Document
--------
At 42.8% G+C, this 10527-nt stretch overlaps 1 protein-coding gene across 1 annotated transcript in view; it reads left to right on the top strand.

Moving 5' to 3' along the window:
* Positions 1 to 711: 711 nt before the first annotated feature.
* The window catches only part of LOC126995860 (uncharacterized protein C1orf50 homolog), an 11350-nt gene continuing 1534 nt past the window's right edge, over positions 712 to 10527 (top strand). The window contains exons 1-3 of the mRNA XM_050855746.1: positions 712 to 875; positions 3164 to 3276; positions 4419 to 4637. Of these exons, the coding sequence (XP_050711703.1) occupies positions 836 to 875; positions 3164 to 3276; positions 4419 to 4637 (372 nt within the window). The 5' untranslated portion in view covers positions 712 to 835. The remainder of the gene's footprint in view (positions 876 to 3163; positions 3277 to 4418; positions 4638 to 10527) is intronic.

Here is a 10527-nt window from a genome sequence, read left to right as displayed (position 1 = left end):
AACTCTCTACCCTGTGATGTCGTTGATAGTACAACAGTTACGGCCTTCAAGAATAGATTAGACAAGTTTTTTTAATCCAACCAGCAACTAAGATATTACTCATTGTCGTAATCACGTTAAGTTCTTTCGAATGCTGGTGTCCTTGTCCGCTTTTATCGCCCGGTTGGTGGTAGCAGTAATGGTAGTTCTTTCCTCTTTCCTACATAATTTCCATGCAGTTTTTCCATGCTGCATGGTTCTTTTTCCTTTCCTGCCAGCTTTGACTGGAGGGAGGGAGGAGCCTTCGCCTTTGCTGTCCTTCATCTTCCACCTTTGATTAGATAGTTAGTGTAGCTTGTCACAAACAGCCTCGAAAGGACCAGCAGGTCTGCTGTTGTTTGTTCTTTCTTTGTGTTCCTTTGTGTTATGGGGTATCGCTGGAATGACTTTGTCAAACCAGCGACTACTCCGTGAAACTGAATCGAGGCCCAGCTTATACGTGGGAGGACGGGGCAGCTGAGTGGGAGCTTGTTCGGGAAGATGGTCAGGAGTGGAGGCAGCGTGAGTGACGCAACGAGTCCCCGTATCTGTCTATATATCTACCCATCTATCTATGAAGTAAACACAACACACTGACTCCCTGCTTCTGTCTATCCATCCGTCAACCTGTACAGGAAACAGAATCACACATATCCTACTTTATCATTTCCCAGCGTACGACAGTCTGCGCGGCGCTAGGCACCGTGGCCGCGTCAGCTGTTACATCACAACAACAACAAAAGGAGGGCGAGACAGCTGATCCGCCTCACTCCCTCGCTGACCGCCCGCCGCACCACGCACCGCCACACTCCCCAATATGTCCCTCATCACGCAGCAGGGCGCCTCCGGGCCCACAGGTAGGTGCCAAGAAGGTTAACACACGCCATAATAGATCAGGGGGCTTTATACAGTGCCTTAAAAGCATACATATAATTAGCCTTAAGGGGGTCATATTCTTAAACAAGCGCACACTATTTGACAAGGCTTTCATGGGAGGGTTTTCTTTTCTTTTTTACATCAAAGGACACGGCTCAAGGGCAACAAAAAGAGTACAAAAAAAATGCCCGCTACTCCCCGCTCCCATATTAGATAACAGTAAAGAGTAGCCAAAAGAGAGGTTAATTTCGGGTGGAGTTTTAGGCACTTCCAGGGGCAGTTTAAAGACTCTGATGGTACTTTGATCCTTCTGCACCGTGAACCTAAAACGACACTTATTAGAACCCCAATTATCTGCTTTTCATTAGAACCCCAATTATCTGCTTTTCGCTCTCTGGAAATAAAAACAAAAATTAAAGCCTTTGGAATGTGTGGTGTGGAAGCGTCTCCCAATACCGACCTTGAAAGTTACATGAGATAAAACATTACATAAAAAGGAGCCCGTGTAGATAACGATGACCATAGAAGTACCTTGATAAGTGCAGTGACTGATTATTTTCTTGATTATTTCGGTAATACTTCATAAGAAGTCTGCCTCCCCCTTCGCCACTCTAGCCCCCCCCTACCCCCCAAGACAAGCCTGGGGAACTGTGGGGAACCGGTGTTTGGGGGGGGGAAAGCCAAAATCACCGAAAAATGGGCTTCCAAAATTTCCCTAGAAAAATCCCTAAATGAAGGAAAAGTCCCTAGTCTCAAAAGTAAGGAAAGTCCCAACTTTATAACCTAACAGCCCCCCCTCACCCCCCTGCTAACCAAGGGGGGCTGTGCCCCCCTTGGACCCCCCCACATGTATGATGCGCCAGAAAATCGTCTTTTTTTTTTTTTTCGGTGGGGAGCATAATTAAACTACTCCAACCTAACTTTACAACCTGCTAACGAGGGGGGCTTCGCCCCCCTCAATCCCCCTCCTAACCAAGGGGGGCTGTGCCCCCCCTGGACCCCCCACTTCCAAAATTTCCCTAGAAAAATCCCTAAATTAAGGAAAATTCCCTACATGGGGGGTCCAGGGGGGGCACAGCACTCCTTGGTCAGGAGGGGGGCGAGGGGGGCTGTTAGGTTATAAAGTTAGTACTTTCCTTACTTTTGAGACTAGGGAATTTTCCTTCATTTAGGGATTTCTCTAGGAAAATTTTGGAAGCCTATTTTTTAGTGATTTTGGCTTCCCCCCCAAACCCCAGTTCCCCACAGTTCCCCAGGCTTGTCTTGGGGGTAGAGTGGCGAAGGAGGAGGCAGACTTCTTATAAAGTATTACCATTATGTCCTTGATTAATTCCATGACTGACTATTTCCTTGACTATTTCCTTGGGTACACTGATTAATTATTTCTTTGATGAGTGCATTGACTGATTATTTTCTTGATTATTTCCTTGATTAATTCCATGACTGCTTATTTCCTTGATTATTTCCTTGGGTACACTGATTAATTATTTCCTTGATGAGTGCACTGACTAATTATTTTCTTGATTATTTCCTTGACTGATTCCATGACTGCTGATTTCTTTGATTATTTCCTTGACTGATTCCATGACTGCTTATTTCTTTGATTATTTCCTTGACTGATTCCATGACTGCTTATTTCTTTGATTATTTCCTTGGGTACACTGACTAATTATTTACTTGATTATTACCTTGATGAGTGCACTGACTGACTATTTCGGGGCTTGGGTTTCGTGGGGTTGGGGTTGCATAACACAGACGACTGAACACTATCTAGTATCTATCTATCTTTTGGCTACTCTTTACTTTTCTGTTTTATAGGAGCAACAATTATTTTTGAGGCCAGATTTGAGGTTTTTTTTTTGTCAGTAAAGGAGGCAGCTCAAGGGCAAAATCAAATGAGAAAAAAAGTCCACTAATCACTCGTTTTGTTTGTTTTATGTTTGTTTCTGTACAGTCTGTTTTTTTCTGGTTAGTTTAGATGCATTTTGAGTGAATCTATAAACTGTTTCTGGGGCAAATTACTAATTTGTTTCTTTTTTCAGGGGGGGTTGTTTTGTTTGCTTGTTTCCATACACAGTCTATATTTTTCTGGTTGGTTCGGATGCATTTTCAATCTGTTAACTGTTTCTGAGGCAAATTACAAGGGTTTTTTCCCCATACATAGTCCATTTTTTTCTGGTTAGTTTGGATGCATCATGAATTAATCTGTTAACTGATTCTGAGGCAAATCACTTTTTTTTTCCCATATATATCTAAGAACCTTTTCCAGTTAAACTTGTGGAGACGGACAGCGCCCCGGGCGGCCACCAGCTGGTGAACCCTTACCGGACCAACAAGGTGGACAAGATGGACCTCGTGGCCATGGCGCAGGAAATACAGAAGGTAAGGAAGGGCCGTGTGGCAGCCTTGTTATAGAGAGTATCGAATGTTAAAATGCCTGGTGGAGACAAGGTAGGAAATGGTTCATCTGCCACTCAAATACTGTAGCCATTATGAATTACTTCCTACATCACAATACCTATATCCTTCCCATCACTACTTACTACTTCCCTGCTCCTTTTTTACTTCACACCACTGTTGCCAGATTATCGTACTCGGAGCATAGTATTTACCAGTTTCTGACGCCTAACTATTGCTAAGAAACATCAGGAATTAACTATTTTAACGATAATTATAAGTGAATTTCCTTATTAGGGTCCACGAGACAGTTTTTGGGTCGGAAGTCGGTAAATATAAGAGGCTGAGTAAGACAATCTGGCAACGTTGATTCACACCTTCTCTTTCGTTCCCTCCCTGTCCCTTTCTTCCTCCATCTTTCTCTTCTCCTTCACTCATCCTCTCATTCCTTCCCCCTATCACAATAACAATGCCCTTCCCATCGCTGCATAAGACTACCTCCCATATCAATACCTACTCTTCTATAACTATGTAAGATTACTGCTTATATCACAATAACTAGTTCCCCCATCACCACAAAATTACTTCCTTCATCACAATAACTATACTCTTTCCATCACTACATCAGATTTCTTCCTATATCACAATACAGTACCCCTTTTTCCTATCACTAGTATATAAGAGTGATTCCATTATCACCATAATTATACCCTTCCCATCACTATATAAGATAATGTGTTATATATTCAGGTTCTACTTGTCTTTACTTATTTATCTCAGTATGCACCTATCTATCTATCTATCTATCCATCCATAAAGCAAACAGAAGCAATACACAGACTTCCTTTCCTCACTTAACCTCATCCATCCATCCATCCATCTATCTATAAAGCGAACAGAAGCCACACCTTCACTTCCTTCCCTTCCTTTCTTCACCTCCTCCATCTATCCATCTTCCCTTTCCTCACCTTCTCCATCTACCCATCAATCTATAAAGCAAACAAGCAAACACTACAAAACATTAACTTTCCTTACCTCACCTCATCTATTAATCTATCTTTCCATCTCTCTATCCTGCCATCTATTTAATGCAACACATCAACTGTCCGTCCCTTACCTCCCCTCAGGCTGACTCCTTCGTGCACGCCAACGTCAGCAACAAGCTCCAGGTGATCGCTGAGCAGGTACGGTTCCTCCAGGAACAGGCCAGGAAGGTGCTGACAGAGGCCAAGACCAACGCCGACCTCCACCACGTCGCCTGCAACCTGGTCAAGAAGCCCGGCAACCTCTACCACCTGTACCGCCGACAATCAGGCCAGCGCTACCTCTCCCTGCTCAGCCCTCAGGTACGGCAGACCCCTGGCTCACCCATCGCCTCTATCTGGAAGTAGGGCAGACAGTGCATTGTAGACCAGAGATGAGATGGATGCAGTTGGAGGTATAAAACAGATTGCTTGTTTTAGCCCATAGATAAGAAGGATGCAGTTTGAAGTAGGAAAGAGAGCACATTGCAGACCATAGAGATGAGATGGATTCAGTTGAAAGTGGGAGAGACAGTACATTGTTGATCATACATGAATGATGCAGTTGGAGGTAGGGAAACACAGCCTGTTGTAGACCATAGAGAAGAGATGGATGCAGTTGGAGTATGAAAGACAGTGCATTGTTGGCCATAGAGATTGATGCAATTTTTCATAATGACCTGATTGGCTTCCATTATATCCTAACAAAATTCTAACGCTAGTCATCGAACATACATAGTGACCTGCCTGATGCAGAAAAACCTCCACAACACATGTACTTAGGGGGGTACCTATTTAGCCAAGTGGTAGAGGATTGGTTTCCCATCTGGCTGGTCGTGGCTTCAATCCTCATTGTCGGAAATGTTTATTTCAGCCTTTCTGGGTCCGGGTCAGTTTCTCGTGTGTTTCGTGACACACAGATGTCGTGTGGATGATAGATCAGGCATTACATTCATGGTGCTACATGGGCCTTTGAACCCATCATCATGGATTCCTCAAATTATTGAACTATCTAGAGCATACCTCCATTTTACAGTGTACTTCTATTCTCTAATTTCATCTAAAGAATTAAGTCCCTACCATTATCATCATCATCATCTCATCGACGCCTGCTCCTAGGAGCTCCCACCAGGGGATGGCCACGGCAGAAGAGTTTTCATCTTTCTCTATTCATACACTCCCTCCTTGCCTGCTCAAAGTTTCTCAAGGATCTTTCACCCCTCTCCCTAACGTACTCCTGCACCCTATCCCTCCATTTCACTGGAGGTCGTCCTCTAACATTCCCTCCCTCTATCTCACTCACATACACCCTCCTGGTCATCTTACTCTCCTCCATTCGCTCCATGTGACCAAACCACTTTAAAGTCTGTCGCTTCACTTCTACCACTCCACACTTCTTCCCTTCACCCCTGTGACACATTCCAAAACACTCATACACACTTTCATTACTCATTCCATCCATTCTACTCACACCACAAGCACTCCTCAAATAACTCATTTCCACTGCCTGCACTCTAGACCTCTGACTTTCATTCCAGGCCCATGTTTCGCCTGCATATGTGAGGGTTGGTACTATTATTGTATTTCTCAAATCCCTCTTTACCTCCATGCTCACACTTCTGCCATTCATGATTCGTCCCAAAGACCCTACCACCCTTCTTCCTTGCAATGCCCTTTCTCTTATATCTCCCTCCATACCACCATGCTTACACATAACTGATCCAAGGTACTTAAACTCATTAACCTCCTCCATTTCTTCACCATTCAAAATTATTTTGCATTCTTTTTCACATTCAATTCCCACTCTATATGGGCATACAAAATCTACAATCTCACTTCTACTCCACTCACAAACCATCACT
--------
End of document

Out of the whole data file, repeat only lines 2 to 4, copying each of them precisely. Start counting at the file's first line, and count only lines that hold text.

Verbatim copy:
Moving 5' to 3' along the window:
* Positions 1 to 711: 711 nt before the first annotated feature.
* The window catches only part of LOC126995860 (uncharacterized protein C1orf50 homolog), an 11350-nt gene continuing 1534 nt past the window's right edge, over positions 712 to 10527 (top strand). The window contains exons 1-3 of the mRNA XM_050855746.1: positions 712 to 875; positions 3164 to 3276; positions 4419 to 4637. Of these exons, the coding sequence (XP_050711703.1) occupies positions 836 to 875; positions 3164 to 3276; positions 4419 to 4637 (372 nt within the window). The 5' untranslated portion in view covers positions 712 to 835. The remainder of the gene's footprint in view (positions 876 to 3163; positions 3277 to 4418; positions 4638 to 10527) is intronic.